Mr. Trump and his personal lawyer, Rudy Giuliani, have pushed to have the Ukrainian government reopen an investigation into Mr. Biden and his son, Hunter, who sat on the board of an energy company called Burisma Group while the then-vice president was leading an international anticorruption effort in Ukraine.

Mr. Trump raised the issue in a call with the new Ukrainian president July 25, asking him to “look into” Mr. Biden and his son, according to a rough transcript released by the White House last month.

In that call, Mr. Trump didn’t explicitly make the aid contingent on Ukrainian cooperation on that and another investigation, according to the rough transcript, though he did remind his counterpart: “We do a lot for Ukraine.”

Mr. Sondland is expected to face several hours of questioning before congressional committees on his tenure as ambassador—including one incident where he met with Mr. Giuliani on the possibility of reopening a Burisma investigation.

Mr. Sondland and other U.S. diplomats learned in August that Ukraine was drafting a statement saying it would reopen investigations into possible election interference and other matters, The Wall Street Journal has reported.

Mr. Giuliani pressed Mr. Sondland and another diplomat to make sure that it named Burisma Group. 

The statement was never issued over concerns in Ukraine about being perceived as wading into U.S. electoral politics, among other matters, the Journal has previously reported.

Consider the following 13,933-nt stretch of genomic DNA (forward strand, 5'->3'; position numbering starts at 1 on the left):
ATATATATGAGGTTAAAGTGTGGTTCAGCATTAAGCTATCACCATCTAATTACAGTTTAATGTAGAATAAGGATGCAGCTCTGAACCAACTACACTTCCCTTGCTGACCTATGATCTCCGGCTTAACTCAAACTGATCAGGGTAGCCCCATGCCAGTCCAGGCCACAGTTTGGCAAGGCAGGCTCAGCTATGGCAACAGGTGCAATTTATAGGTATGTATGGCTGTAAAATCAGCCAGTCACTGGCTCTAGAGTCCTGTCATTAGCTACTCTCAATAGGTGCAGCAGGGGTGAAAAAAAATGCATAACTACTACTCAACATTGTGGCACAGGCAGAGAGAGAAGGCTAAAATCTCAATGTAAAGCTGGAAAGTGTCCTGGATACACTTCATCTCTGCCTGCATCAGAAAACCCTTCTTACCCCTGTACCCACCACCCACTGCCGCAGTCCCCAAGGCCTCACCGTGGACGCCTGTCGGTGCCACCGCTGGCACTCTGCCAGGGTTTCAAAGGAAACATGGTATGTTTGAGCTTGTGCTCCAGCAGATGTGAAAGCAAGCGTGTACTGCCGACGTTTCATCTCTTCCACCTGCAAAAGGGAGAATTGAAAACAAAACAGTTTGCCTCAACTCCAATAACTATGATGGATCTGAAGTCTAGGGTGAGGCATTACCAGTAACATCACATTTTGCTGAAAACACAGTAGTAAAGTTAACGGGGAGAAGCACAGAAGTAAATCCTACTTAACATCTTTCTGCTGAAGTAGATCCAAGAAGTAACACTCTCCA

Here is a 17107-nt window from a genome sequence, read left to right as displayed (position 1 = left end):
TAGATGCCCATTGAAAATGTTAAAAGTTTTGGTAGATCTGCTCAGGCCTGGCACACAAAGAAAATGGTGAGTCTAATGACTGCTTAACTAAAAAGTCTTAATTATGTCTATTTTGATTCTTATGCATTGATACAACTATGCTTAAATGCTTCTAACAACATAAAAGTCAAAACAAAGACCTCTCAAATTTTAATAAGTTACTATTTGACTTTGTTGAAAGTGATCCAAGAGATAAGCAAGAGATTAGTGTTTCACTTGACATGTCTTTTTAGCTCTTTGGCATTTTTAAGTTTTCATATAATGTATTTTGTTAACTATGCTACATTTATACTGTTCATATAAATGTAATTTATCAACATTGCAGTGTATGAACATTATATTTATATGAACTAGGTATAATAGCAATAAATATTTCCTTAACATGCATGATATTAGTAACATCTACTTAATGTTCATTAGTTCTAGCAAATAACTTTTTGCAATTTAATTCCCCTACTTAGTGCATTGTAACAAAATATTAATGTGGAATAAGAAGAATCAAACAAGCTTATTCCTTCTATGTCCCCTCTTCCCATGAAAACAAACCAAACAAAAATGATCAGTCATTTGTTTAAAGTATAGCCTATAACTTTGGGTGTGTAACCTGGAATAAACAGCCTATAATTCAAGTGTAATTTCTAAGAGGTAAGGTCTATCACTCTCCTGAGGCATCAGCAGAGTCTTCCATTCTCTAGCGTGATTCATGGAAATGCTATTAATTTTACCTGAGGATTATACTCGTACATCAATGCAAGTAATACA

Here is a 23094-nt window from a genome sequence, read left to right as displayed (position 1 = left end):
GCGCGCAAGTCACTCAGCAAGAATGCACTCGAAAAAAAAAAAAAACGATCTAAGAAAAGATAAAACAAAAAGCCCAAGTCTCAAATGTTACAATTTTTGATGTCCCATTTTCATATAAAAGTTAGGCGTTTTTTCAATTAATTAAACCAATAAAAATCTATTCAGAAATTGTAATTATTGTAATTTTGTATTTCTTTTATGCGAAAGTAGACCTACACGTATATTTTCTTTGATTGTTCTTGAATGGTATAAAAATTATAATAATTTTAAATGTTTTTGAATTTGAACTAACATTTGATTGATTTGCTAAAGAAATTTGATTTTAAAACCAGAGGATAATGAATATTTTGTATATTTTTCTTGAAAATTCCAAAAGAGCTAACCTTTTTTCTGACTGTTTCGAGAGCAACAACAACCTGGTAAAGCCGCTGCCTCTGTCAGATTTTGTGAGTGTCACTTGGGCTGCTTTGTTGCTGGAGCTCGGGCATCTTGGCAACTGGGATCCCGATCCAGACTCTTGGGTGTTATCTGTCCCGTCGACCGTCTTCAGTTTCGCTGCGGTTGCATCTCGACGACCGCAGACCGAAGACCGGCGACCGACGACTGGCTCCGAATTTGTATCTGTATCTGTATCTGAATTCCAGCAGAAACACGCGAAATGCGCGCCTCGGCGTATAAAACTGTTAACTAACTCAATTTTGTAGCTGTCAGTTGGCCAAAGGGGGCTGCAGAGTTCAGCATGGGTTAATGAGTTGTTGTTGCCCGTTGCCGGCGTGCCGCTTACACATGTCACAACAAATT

Mr. Biden is a Democratic 2020 presidential hopeful.

Mr. Sondland is expected to tell House lawmakers that he understood that Ukraine issuing the statement was a condition for a White House visit for President Volodymyr Zelensky, the person familiar with his testimony said.

“In that sense, it’s a quid pro quo, although all diplomacy is quid pro quo in that sense,” the person said.

Mr. Sondland didn’t view that arrangement as troubling because it was understood that combating corruption in Ukraine was a key element of U.S. foreign policy toward the country, the person said. 

Nominated as ambassador in May 2018, Mr. Sondland is a former hotel executive and major donor to President Trump with no prior diplomatic experience.

In February, weeks after Russia seized a Ukrainian navy ship, he unofficially added Ukraine—which isn’t an EU member—to his portfolio.

Over the next seven months, Mr. Sondland traveled to Ukraine or met with its top leaders repeatedly, presenting himself as a direct line to the White House, according to Ukrainian officials and documents released in the impeachment inquiry.

Mr. Sondland’s role continued to grow after Mr. Trump in May ordered the removal of the ambassador to Ukraine after Mr. Giuliani raised concerns she was undermining Mr. Giuliani’s efforts there.

That ambassador, Marie Yovanovitch, told Congress on Friday she was pushed out by what she called a “concerted campaign” led by Mr. Giuliani and other allies of Mr. Trump.

Mr. Giuliani couldn’t be reached for immediate comment.

Source: The Wall Street Journal